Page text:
Recent events have brought into focus the world's media and the levels to which some people will stoop to use it to their advantage. But this is, of course, to be expected from the Taliban propaganda machine and our Government's beloved spin doctors.
Were I responsible for military strategy, the frustrations of seeing almost every last detail broadcast to the world at large would be considerable.
Perhaps it is good propaganda to demonstrate combined strength but there must be many things that would be better left unsaid, leaving surprise as a vital weapon in the offensive against terrorism.
There are those, of course, who would rather not say things and deliberately manipulate the media to create a good impression.
Quite why a certain spin doctor has not been dismissed beggars belief – not only with the infamous e-mail but also as it appears in relation to Railtrack, where the public are now more than a little suspicious that skulduggery may have been taking place and where we have a right to know the true facts.
This brings me round to the need for credible information, allowing opinion to be formed on the basis of facts that are accessible and on which reliable decisions can be made.
There are very real concerns that those in power (whoever they may be) are making decisions that affect our businesses and the rights of the consumer without proper regard to the true facts.
I am pleased to hear that Mr Sandler is keen to hear from IFAs. When reading the document I found that much of it described a situation that applied almost 20 years ago. Life in the financial services sector has moved on more than a tad since that time.
Within the Treasury there is obviously a move to seek a shake-up of the financial services sector but this does not sit easily alongside a situation where knowledge appears to be lacking. It begs the question that if you do not understand what is actually going on in the real world of financial planning, what sort of legislation and regulation will we end up with?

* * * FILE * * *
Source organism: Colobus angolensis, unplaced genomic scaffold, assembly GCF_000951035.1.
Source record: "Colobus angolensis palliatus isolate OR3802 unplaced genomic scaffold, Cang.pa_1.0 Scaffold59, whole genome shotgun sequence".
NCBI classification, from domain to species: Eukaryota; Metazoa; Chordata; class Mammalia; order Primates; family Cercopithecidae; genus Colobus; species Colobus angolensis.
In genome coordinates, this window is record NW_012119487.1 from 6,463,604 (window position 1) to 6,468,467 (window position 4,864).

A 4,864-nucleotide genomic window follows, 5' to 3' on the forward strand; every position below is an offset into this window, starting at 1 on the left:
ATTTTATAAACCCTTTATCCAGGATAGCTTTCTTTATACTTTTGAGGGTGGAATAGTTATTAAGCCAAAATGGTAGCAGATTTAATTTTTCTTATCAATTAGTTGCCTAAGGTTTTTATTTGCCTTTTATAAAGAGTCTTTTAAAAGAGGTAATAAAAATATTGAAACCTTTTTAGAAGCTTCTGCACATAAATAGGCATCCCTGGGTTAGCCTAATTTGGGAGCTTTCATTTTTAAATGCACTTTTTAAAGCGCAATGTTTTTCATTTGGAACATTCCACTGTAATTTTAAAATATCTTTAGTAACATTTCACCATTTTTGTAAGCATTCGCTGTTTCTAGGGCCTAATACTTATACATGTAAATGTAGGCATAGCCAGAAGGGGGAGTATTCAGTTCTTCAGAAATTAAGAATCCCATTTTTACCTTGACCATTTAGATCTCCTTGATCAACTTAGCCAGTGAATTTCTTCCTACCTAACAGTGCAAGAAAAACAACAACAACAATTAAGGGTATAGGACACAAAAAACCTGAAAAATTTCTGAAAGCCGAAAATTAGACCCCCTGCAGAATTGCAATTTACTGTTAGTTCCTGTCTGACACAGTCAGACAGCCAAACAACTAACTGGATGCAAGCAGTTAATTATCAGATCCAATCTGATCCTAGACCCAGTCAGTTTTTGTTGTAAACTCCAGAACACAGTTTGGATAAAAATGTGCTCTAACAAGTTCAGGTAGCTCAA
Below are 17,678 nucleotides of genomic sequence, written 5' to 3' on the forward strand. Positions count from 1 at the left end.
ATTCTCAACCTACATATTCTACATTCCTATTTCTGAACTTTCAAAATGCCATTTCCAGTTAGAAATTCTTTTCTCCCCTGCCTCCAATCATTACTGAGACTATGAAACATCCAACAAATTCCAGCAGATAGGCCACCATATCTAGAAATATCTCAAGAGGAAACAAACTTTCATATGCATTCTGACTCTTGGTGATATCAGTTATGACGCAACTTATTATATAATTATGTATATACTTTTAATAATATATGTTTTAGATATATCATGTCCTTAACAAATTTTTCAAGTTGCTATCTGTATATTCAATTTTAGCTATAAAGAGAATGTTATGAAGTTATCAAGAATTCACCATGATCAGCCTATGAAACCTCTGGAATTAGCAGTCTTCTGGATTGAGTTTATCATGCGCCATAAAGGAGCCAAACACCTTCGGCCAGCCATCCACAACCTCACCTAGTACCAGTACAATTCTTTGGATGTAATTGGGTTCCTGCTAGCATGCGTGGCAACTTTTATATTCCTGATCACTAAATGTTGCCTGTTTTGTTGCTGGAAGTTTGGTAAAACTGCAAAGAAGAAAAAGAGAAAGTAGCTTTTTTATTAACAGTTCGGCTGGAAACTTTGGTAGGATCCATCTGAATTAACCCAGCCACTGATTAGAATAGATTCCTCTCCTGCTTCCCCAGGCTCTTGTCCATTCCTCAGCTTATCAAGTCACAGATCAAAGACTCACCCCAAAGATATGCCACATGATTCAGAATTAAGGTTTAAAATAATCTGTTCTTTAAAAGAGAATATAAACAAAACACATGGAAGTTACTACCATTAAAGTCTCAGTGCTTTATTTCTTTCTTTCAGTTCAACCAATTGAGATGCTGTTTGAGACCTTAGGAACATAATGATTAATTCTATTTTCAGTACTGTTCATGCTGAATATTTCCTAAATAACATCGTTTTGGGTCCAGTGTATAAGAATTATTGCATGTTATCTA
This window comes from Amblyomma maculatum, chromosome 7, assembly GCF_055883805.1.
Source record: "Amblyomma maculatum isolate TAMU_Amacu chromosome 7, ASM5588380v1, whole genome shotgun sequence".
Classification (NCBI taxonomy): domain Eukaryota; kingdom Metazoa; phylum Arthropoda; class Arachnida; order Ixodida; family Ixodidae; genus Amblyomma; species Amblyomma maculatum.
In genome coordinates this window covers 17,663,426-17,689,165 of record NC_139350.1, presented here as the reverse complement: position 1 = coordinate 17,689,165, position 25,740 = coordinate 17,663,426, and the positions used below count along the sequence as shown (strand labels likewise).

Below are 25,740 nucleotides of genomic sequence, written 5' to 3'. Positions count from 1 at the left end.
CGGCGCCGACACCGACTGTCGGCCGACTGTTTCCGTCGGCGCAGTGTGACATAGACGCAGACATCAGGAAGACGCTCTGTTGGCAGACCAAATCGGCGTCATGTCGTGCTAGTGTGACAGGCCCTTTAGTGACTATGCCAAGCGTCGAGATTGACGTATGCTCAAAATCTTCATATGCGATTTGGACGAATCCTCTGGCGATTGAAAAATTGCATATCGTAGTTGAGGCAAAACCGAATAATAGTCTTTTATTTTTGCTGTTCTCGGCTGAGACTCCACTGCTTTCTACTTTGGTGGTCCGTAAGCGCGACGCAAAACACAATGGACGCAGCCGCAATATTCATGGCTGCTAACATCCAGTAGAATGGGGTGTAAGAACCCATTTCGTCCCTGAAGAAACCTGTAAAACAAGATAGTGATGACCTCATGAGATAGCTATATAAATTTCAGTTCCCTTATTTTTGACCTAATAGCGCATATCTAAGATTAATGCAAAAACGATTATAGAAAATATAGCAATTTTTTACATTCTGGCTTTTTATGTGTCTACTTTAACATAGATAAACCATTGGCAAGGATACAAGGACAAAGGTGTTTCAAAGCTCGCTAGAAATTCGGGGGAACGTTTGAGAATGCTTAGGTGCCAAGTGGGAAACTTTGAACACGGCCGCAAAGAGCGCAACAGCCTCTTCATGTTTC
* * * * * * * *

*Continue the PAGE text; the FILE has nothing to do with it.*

Stakeholder is a classic example of this thought process. It does not take a rocket scientist to recognise that those who are unable to save are not going to be in a position to put monies aside just because another form of contract becomes available to them.
Equally, employers who are being saddled with ever-more regulation are not going to fall over themselves to make payments for employees where they have chosen not to do so in the past.
The biggest success thus far is that it has had the effect of reducing charges dramatically. The cost may be future company collapses that will make the Equitable situation seem a minor irrelevance.
The key to building up financial independence is financial education. This depends upon the availability of reliable information encouraging individuals to take control of their financial affairs and undertaking sufficient research for them to make informed decisions.
It is possible to obtain much more factual information these days but the latest FSA tables provide a very isolated view for investors that will undoubtedly lead to misbuying over time.
To focus on charges alone is not the way to select products and recent research on tracker funds showing the worst fund at almost 26 per cent below the benchmark just highlights this position that full detailed research is an absolute essential.
Knowledge and information are very powerful tools. It is time that speculation and spin are put to one side in order that balanced decisions are made based on accurate facts.
Nicholas Conyers is a director at Pearson Jones